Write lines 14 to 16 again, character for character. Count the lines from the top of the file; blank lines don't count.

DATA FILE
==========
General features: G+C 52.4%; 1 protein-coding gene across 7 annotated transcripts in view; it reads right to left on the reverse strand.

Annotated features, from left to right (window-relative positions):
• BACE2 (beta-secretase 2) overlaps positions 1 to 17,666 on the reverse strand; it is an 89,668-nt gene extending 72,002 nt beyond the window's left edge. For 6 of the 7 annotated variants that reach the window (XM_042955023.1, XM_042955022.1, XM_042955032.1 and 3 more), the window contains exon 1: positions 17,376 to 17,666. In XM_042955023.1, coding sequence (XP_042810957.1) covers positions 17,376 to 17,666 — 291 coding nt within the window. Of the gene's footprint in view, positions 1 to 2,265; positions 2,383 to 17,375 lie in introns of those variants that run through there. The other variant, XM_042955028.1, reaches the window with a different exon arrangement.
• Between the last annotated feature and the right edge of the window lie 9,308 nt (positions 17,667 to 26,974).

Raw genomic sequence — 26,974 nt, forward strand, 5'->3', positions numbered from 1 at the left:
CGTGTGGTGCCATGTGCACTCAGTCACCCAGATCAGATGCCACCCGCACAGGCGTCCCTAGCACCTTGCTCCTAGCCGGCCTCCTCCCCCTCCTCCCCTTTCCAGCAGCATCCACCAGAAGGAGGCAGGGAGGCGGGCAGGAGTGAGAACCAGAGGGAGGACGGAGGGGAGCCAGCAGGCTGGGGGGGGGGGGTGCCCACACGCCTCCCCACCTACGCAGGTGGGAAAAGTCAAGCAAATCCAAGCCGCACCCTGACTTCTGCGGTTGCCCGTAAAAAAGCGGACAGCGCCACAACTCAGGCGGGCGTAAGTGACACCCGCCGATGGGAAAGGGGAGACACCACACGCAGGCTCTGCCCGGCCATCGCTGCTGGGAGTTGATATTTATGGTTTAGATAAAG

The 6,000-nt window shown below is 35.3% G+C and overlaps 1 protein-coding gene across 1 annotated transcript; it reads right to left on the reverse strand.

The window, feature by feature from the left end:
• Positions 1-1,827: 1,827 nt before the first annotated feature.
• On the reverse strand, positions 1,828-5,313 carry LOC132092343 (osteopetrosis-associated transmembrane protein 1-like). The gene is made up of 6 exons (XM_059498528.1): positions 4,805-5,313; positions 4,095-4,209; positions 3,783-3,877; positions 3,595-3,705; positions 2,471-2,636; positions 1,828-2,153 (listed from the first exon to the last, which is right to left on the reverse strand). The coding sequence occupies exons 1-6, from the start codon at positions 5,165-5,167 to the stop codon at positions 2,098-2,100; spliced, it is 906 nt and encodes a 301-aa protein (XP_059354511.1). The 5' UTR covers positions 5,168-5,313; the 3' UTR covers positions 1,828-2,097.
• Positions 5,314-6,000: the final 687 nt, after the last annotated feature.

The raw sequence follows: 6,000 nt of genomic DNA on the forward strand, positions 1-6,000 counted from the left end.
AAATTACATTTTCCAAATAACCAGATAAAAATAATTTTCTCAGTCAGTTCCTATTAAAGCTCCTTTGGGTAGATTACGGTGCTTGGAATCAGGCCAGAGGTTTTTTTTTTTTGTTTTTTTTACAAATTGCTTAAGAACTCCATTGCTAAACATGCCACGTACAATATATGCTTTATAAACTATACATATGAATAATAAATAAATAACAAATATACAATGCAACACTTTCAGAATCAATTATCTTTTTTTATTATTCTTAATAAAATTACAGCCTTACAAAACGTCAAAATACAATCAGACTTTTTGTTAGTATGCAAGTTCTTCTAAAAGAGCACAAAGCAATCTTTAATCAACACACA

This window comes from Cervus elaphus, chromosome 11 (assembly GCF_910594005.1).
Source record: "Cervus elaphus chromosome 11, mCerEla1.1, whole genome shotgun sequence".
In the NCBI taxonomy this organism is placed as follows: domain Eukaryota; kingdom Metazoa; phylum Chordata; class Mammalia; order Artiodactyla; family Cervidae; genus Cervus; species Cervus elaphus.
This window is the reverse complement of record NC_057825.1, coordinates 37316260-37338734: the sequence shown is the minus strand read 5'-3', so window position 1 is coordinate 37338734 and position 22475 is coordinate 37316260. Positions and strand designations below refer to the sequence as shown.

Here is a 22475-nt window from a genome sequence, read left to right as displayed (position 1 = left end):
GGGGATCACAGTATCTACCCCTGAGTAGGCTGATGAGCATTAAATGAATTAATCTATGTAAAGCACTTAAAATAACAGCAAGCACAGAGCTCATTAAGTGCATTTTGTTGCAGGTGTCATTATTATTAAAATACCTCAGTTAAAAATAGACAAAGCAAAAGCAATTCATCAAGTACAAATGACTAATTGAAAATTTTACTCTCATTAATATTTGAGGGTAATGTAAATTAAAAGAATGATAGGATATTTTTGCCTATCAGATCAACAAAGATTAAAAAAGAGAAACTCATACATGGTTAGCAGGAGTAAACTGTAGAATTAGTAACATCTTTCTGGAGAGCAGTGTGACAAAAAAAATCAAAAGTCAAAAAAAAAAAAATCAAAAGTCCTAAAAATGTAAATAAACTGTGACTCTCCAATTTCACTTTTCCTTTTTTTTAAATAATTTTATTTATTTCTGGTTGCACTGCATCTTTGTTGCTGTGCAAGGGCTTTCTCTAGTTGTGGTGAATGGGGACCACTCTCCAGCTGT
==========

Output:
This window comes from Cervus elaphus, chromosome 11 (assembly GCF_910594005.1).
Source record: "Cervus elaphus chromosome 11, mCerEla1.1, whole genome shotgun sequence".
In the NCBI taxonomy this organism is placed as follows: domain Eukaryota; kingdom Metazoa; phylum Chordata; class Mammalia; order Artiodactyla; family Cervidae; genus Cervus; species Cervus elaphus.